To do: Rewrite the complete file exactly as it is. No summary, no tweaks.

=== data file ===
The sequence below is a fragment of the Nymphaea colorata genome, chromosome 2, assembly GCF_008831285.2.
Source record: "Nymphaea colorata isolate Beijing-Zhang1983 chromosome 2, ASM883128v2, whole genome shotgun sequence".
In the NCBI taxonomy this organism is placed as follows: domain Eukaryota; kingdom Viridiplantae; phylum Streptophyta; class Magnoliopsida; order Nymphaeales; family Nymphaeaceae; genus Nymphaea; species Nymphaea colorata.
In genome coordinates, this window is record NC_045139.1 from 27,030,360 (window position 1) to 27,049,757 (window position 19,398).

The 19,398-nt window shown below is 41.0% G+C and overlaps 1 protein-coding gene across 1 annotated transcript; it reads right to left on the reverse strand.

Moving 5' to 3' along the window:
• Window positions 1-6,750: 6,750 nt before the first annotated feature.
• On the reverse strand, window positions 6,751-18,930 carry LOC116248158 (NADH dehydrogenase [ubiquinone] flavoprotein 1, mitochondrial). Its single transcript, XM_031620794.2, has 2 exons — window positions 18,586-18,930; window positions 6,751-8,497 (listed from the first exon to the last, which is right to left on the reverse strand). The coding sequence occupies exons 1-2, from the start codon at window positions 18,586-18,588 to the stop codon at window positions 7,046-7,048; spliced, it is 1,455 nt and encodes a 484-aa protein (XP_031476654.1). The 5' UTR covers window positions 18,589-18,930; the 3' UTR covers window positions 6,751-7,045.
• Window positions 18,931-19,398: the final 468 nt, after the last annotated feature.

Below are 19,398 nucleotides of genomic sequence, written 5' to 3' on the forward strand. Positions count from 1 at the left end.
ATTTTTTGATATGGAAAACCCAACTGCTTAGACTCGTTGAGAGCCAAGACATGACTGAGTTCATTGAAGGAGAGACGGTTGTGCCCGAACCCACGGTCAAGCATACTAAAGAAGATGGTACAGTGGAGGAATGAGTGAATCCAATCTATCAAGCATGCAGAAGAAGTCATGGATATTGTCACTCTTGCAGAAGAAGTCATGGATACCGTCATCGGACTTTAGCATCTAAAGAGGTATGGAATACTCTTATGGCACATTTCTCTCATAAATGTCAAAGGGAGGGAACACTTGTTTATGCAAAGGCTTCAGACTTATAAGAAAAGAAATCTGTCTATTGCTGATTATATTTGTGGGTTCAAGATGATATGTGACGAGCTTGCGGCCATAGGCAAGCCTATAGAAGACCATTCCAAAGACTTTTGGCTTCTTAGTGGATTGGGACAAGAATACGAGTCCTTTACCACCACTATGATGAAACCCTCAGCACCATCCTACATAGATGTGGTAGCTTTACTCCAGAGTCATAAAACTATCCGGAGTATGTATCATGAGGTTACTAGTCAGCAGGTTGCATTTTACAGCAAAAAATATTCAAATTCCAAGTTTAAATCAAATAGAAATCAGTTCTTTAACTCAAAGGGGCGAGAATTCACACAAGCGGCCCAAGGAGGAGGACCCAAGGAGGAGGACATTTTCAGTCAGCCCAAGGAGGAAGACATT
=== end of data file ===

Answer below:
The sequence below is a fragment of the Nymphaea colorata genome, chromosome 2, assembly GCF_008831285.2.
Source record: "Nymphaea colorata isolate Beijing-Zhang1983 chromosome 2, ASM883128v2, whole genome shotgun sequence".
In the NCBI taxonomy this organism is placed as follows: domain Eukaryota; kingdom Viridiplantae; phylum Streptophyta; class Magnoliopsida; order Nymphaeales; family Nymphaeaceae; genus Nymphaea; species Nymphaea colorata.
In genome coordinates, this window is record NC_045139.1 from 27,030,360 (window position 1) to 27,049,757 (window position 19,398).

The 19,398-nt window shown below is 41.0% G+C and overlaps 1 protein-coding gene across 1 annotated transcript; it reads right to left on the reverse strand.

Moving 5' to 3' along the window:
• Window positions 1-6,750: 6,750 nt before the first annotated feature.
• On the reverse strand, window positions 6,751-18,930 carry LOC116248158 (NADH dehydrogenase [ubiquinone] flavoprotein 1, mitochondrial). Its single transcript, XM_031620794.2, has 2 exons — window positions 18,586-18,930; window positions 6,751-8,497 (listed from the first exon to the last, which is right to left on the reverse strand). The coding sequence occupies exons 1-2, from the start codon at window positions 18,586-18,588 to the stop codon at window positions 7,046-7,048; spliced, it is 1,455 nt and encodes a 484-aa protein (XP_031476654.1). The 5' UTR covers window positions 18,589-18,930; the 3' UTR covers window positions 6,751-7,045.
• Window positions 18,931-19,398: the final 468 nt, after the last annotated feature.

Below are 19,398 nucleotides of genomic sequence, written 5' to 3' on the forward strand. Positions count from 1 at the left end.
ATTTTTTGATATGGAAAACCCAACTGCTTAGACTCGTTGAGAGCCAAGACATGACTGAGTTCATTGAAGGAGAGACGGTTGTGCCCGAACCCACGGTCAAGCATACTAAAGAAGATGGTACAGTGGAGGAATGAGTGAATCCAATCTATCAAGCATGCAGAAGAAGTCATGGATATTGTCACTCTTGCAGAAGAAGTCATGGATACCGTCATCGGACTTTAGCATCTAAAGAGGTATGGAATACTCTTATGGCACATTTCTCTCATAAATGTCAAAGGGAGGGAACACTTGTTTATGCAAAGGCTTCAGACTTATAAGAAAAGAAATCTGTCTATTGCTGATTATATTTGTGGGTTCAAGATGATATGTGACGAGCTTGCGGCCATAGGCAAGCCTATAGAAGACCATTCCAAAGACTTTTGGCTTCTTAGTGGATTGGGACAAGAATACGAGTCCTTTACCACCACTATGATGAAACCCTCAGCACCATCCTACATAGATGTGGTAGCTTTACTCCAGAGTCATAAAACTATCCGGAGTATGTATCATGAGGTTACTAGTCAGCAGGTTGCATTTTACAGCAAAAAATATTCAAATTCCAAGTTTAAATCAAATAGAAATCAGTTCTTTAACTCAAAGGGGCGAGAATTCACACAAGCGGCCCAAGGAGGAGGACCCAAGGAGGAGGACATTTTCAGTCAGCCCAAGGAGGAAGACATT